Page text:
Free Speech & the Internet

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Free Speech and the Internet

Team A

University of Phoenix Online

BUS415 - Business Law

Facilitator: Mr. Mark Goodman

December 6, 2004

Because the internet provides invaluable information at the touch of a button, unwanted and inappropriate information is readily available and concern over free expression and First Amendment violations with respect to filtering and censorship are at issue as we look at protecting children and families.

Free Speech and the Internet
Not all speech, such as obscenity, is protected under the First Amendment of the U.S. Constitution. The law differentiates between obscene and indecent speech. Currently the three part test for determining whether speech is illegally obscene is when it is found by a jury or judge to (1) appeal to the prurient interest, (2) depicts sexual conduct in a patently offensive manner, and (3) lack serious literary, artistic, scientific and political value.

Differentiating obscenity from indecency has a long history in the law. The Hicklin Rule provided the precedent for many years. This precedent developed from an obscenity case in England in the late 1800s. Britain’s Chief Justice, Alexander Cockburn stated in his ruling: "The test of obscenity is whether the tendency of the matter charged as obscenity is to deprave and corrupt those whose minds are open to such immoral influences and into whose hands a publication of this sort may fall."(Kovarick)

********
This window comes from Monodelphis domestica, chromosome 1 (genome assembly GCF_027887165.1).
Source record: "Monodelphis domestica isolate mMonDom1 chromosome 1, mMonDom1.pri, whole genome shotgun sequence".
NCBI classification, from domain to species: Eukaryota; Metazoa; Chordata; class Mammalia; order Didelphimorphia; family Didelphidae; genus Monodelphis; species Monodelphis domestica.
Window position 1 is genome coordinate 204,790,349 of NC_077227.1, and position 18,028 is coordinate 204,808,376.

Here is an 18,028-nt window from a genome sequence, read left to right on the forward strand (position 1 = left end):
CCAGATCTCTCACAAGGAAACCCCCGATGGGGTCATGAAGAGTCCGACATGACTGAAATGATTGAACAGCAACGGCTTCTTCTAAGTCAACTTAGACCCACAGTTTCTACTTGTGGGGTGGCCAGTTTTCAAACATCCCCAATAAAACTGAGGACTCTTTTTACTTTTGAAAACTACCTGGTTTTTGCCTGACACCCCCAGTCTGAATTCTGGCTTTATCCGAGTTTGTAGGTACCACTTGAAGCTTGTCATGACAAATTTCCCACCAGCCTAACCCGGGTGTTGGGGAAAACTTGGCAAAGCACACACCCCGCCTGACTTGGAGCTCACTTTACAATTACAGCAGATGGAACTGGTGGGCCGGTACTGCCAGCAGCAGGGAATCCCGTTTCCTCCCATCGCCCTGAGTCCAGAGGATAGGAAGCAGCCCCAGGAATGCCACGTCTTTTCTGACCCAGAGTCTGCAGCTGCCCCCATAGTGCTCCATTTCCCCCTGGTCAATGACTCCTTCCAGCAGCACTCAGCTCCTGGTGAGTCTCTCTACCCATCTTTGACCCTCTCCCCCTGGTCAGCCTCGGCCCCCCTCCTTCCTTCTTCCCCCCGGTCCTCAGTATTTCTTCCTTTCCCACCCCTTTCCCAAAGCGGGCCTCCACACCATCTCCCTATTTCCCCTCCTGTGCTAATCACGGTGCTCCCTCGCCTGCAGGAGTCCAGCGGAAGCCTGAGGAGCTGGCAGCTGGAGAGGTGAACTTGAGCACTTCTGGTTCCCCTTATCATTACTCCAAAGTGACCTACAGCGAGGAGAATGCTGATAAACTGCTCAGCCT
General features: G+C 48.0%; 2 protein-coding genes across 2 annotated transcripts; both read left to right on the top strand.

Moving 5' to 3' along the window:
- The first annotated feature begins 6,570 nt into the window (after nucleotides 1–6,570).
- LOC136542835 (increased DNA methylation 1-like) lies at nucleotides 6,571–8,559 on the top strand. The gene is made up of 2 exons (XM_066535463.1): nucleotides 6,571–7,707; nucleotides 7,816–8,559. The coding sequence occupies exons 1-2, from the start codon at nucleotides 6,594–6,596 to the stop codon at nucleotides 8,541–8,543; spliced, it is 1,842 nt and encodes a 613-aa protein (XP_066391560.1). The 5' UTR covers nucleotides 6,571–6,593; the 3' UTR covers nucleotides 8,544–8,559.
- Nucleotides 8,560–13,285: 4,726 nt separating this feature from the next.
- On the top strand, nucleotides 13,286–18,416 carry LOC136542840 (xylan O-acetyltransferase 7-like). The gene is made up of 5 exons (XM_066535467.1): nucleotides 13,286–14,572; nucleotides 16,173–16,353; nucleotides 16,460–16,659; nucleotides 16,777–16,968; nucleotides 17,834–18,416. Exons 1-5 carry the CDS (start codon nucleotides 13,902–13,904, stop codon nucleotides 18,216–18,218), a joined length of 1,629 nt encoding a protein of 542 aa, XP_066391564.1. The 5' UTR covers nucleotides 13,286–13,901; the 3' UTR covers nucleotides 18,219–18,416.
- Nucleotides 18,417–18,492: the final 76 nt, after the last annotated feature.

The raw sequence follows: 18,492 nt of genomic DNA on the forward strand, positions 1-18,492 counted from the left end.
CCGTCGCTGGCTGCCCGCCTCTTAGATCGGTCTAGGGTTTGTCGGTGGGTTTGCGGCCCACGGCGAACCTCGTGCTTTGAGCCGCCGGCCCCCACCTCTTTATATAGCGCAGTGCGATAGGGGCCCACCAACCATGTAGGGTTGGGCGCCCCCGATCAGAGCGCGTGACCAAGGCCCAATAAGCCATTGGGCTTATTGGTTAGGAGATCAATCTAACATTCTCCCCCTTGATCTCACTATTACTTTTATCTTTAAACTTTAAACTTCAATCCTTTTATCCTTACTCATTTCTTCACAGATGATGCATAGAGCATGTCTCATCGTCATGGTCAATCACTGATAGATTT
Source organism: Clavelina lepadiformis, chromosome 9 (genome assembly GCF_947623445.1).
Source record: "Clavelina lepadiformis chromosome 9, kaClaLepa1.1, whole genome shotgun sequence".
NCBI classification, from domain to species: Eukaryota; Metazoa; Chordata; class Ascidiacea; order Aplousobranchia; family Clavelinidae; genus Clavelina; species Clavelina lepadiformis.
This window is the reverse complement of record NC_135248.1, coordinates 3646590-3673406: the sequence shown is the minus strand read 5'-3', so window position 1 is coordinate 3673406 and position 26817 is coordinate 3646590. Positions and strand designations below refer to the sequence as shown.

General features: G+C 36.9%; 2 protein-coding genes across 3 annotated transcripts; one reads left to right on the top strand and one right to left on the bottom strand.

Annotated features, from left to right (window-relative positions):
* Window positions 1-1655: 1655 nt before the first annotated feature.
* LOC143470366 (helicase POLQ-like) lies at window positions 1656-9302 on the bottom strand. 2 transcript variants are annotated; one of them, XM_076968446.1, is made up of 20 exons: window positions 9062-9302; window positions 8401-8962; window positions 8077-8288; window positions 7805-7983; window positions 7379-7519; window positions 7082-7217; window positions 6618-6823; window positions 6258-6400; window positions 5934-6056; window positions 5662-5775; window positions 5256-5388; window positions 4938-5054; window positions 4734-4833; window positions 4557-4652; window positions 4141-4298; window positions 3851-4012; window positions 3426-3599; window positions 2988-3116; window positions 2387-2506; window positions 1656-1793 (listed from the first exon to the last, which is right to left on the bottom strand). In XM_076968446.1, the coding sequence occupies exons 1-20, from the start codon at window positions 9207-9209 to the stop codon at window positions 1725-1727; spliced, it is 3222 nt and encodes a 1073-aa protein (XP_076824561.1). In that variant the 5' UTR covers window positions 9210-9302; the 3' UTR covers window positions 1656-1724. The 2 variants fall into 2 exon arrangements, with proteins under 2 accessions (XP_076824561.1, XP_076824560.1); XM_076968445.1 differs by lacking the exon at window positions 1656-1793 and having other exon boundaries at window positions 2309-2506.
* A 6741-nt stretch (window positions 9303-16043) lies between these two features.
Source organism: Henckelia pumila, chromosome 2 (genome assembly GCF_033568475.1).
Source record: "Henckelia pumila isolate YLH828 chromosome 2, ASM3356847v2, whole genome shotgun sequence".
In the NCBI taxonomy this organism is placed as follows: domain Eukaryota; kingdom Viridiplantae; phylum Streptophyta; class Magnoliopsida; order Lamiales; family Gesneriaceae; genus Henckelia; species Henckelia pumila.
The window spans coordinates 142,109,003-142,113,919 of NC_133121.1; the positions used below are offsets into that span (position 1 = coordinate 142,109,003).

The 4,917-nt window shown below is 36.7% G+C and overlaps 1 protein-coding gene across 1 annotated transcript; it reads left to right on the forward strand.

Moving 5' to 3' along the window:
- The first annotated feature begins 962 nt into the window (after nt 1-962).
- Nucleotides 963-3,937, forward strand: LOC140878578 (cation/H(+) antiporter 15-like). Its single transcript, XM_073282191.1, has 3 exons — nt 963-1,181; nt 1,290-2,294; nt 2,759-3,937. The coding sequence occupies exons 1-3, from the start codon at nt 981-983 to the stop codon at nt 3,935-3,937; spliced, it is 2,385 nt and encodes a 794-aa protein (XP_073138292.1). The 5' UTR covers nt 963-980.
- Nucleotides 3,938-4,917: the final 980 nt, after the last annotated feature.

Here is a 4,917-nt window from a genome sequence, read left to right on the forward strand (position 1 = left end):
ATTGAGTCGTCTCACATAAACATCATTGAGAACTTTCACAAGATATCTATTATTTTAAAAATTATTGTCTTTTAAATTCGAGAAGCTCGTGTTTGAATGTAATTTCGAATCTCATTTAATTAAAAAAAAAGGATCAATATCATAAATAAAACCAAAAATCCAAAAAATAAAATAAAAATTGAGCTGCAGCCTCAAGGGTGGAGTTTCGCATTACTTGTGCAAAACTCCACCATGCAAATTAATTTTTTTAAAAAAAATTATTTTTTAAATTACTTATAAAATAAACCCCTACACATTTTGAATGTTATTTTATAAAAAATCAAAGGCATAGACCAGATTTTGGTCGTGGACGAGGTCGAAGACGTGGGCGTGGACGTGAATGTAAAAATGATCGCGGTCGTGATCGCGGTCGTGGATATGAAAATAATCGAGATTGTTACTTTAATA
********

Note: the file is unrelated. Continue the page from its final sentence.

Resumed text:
Although this particular case took place in England, American courts cited the Hicklin Ruling in obscenity cases. Other major cases involving the issue of obscenity and involving issues with the Internet are: 1. Roth vs. U.S. (1957) The Roth Standard redefined obscenity from the Hicklin Rule, and said obscene materials were not protected under the First Amendment. Roth defined obscene as: "whether to the average person, applying contemporary community standards, the dominant theme of the material taken as whole appeals to the prurient interest.” (Brennan) 2. Smith vs. California. (1959) A bookstore owner was found not guilty of knowingly selling obscene materials. The case tested scienter and became an important case to Internet service providers. 3. Memoirs of a Woman of Pleasure v. Massachusetts, (1966) The Supreme Court ruled this book was not obscene based on this three-part test: A book can be held obscene if: “(a) the dominant theme of the material taken as a whole appeals to a prurient interest in sex; (b) the material is patently offensive because it affronts contemporary community standards relating to the description or representation of sexual matters, and (c) the material is utterly without redeeming social value.” (Brennan)

In 1997, the Supreme Court struck down the 1996 Communications Decency Act (CDA), which was deemed unconstitutional. The Court said the Internet and the World Wide Web should not be regulated as broadcasters, and should have full First Amendment protection. This was in Reno v. ACLU.Traditionally the definition of community included geographical boundaries, which do not exist on the Internet. Community membership on the Internet is experiential. Other factors used to determine communities are: “continuity of membership; shared experiences, progress, deliberation, and goals among members; personal investment of members; established boundaries; and the ability to distinguish members from nonmembers.” (Harvard) The issue of local community standards in obscenity law was tested in United States v. Thomas. The Court applied the local community standards test, as opposed to accepting a community of cyberspace standard, and allowed the prosecution to stand of two individuals who made obscene material available on the Internet. The issue argued centered on where the effects of the obscenity were felt, in the local community or in cyberspace. Since the Internet has millions of users it may be impossible to define...
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